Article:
Listing ID: 81007
Contact TPG for additional information at 702-800-1545
- Asking Price: $1,250,000
- Cash Flow: $1,575,000
- Gross Revenue: N/A
- EBITDA: N/A
- FF&E: N/A
- Inventory: N/A
- Inventory Included: N/A
- Established: 2007
- Property Owned or Leased:N/A
- Property Included:N/A
- Building Square Footage:N/A
- Lot Size:N/A
- Total Number of Employees:N/A
- Furniture, Fixtures and Equipment:N/A
Retiring from the industry
The venture was founded in 2007, making the business 15 years old.
The property is leased by the company for $0.00
Why is the Current Owner Selling The Business?
There are all kinds of reasons people decide to sell businesses. Nonetheless, the true factor vs the one they say to you may be 2 completely different things. For instance, they may say "I have way too many various commitments" or "I am retiring". For many sellers, these factors stand. However, for some, these might just be reasons to attempt to conceal the reality of changing demographics, increased competition, recent decrease in profits, or a variety of various other factors. This is why it is very crucial that you not depend entirely on a seller's word, however instead, utilize the seller's response in conjunction with your total due diligence. This will repaint a more reasonable image of the business's current scenario.
Existing Debts and Future Obligations
If the current business is in debt, which lots of businesses are, then you will need to consider this when valuating/preparing your deal. Many businesses finance loans so as to cover items like stock, payroll, accounts payable, etc. Remember that in some cases this can suggest that revenue margins are too tight. Numerous businesses fall into a revolving door of taking on debt as a way to pay back other loans. In addition to debts, there may also be future commitments to take into consideration. There may be an outstanding lease on tools or the structure where the business resides. The business may have existing contracts with suppliers that have to be met or might result in penalties if canceled early.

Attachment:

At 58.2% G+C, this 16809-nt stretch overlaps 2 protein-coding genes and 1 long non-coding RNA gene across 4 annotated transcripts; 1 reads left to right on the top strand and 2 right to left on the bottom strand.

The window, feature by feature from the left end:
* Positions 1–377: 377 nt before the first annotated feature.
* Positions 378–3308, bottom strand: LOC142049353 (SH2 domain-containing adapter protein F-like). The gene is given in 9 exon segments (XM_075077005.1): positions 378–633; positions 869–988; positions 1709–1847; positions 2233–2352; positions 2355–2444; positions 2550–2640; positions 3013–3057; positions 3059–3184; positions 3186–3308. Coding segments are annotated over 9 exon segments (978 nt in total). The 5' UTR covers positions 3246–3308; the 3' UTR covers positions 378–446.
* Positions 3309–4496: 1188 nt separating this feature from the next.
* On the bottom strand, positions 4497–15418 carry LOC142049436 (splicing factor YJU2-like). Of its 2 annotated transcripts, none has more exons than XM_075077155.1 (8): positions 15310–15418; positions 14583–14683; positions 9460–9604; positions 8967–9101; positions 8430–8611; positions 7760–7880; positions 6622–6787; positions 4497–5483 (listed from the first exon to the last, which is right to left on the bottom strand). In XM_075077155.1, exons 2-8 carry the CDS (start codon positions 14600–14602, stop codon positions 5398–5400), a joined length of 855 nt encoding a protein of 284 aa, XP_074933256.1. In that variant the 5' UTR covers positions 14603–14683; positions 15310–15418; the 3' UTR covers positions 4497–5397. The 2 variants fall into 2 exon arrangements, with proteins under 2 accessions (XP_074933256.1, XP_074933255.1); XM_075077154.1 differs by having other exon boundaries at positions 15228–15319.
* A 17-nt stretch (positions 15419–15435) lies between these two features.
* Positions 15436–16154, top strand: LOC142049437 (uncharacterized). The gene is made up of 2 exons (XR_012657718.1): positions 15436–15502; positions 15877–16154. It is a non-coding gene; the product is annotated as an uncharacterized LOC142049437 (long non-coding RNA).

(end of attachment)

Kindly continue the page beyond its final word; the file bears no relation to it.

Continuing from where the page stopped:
Understanding the Customer Base, Competition and Area Demographics
Just how do companies in the location bring in new clients? Many times, operating businesses have repeat clients, which form the core of their daily earnings. Particular factors such as new competition growing up around the area, roadway construction, and personnel turn over can impact repeat clients as well as adversely influence future profits. One crucial point to think about is the area of the business. Is it in an extremely trafficked shopping center, or is it hidden from the highway? Undoubtedly, the more people that see the business often, the better the possibility to develop a returning customer base. A final thought is the general area demographics. Is the business situated in a densely populated city, or is it located on the outskirts of town? Just how might the neighborhood average family income effect future earnings potential?